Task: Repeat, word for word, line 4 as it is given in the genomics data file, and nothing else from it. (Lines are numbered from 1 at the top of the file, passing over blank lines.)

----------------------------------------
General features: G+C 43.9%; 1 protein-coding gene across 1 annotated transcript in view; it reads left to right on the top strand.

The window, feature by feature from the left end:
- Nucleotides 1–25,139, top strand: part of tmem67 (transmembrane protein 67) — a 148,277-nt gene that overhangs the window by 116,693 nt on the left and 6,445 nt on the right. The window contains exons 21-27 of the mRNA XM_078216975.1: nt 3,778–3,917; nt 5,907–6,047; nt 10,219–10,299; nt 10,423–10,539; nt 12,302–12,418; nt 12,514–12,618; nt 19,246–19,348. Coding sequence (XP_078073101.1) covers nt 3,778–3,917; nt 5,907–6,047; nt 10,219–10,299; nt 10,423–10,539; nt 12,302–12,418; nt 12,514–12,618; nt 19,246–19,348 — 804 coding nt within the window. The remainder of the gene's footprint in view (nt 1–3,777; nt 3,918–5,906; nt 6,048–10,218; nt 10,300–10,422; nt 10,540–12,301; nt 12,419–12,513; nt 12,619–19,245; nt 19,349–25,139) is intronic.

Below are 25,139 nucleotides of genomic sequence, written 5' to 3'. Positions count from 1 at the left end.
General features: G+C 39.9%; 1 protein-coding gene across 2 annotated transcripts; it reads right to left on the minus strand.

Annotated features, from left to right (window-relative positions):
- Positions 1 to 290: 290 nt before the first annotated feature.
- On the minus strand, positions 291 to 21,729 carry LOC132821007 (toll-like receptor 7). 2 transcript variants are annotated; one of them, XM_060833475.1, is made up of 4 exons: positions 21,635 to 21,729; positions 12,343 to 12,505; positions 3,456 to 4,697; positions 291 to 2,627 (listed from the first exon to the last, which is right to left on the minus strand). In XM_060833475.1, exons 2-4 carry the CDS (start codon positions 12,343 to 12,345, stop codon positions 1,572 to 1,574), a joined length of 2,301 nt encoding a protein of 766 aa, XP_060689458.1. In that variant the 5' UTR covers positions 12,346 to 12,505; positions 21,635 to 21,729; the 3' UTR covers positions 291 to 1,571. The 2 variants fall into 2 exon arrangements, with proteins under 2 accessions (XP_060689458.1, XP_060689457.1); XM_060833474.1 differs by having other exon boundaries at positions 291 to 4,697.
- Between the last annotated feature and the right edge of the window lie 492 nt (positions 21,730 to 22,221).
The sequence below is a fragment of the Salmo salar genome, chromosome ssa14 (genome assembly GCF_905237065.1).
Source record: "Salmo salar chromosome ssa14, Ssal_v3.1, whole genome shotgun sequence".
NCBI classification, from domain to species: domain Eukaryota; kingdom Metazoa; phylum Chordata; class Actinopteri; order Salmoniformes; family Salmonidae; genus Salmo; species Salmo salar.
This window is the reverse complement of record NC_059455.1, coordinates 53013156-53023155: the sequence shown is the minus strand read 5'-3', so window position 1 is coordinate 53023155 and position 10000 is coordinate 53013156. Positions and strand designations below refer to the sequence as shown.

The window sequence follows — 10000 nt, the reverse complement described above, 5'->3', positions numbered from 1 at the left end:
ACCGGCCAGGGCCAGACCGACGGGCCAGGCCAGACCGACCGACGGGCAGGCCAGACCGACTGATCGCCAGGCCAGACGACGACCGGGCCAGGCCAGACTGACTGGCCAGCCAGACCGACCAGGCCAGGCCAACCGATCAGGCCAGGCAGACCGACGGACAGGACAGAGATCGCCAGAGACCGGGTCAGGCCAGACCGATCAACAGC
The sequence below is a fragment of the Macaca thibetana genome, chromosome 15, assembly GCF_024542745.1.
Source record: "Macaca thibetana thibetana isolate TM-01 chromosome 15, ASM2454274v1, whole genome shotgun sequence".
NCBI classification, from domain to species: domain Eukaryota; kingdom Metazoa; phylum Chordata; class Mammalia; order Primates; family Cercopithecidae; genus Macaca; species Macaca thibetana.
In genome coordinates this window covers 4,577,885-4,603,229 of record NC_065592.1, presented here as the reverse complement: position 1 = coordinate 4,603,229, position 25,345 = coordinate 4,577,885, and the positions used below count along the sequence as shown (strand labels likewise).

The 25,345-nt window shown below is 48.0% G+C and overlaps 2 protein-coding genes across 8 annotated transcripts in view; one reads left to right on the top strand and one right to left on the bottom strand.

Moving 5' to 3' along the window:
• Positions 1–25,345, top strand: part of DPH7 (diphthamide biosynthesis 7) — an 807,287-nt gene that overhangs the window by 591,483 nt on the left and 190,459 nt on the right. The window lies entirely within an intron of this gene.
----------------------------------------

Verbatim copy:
Below are 25,139 nucleotides of genomic sequence, written 5' to 3'. Positions count from 1 at the left end.